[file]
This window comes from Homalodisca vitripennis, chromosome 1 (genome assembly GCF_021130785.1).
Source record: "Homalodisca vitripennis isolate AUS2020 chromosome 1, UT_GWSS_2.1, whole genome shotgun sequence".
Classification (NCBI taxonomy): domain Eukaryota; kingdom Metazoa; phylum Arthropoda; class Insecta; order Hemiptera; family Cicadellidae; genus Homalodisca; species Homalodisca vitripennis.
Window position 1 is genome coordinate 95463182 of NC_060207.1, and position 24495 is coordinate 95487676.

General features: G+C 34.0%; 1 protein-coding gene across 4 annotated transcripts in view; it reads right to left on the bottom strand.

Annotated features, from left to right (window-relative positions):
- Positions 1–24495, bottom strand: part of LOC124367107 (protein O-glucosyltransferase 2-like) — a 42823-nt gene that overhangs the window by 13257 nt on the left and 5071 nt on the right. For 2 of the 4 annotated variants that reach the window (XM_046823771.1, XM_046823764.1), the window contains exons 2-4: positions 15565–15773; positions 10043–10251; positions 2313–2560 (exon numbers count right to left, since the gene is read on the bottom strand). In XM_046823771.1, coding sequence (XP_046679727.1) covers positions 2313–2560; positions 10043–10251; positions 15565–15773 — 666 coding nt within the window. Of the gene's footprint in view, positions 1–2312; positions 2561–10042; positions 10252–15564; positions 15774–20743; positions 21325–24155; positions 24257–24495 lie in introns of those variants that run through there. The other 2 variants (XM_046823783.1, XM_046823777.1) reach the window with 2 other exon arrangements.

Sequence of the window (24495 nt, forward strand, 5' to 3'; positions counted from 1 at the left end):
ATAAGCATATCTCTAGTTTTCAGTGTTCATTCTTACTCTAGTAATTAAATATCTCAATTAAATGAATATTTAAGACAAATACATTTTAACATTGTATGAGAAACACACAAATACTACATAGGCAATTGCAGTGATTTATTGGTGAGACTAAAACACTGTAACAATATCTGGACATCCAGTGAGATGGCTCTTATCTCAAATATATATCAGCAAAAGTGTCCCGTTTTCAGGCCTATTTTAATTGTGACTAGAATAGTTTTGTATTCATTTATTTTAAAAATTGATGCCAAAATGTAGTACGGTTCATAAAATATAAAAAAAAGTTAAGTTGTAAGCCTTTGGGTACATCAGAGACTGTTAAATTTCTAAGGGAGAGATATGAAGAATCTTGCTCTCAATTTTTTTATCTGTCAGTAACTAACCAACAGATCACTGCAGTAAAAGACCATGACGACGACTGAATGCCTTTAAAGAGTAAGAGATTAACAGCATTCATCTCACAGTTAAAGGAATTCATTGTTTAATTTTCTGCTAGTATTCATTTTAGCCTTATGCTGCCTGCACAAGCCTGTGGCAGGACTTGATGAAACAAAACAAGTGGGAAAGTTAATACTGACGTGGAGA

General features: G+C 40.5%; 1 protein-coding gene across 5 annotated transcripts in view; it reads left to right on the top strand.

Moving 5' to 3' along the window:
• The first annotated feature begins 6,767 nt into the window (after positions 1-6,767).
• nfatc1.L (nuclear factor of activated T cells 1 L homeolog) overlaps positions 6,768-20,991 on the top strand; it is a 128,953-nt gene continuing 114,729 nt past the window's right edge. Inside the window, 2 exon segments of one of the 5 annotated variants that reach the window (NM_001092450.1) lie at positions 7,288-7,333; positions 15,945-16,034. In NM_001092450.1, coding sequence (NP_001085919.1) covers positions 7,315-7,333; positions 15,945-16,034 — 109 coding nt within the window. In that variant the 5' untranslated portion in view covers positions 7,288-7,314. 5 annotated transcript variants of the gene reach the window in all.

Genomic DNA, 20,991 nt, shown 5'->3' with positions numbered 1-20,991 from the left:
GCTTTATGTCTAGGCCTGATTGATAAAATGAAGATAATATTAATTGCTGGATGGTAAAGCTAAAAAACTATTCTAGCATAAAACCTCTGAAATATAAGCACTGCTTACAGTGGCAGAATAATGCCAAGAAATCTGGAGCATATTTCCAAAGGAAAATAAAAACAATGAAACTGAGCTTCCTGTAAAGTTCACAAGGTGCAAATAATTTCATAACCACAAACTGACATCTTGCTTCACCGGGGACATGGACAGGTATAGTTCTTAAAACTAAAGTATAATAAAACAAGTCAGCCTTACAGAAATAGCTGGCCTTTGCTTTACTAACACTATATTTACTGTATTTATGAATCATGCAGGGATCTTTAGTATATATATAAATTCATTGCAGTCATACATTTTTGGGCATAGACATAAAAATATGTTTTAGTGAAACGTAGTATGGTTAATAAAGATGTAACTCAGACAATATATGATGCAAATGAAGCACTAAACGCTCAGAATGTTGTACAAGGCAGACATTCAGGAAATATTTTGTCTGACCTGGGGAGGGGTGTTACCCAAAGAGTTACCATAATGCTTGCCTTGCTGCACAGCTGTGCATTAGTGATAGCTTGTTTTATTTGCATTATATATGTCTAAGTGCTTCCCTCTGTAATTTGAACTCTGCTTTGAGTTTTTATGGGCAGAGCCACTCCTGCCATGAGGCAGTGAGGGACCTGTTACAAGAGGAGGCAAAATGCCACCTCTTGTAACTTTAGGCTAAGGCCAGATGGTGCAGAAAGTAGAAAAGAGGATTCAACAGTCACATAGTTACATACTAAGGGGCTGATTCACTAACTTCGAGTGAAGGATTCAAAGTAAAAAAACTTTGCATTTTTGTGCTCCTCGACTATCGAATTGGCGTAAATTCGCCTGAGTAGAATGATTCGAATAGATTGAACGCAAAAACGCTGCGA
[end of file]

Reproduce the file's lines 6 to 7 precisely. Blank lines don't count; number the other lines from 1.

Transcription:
Annotated features, from left to right (window-relative positions):
- Positions 1–24495, bottom strand: part of LOC124367107 (protein O-glucosyltransferase 2-like) — a 42823-nt gene that overhangs the window by 13257 nt on the left and 5071 nt on the right. For 2 of the 4 annotated variants that reach the window (XM_046823771.1, XM_046823764.1), the window contains exons 2-4: positions 15565–15773; positions 10043–10251; positions 2313–2560 (exon numbers count right to left, since the gene is read on the bottom strand). In XM_046823771.1, coding sequence (XP_046679727.1) covers positions 2313–2560; positions 10043–10251; positions 15565–15773 — 666 coding nt within the window. Of the gene's footprint in view, positions 1–2312; positions 2561–10042; positions 10252–15564; positions 15774–20743; positions 21325–24155; positions 24257–24495 lie in introns of those variants that run through there. The other 2 variants (XM_046823783.1, XM_046823777.1) reach the window with 2 other exon arrangements.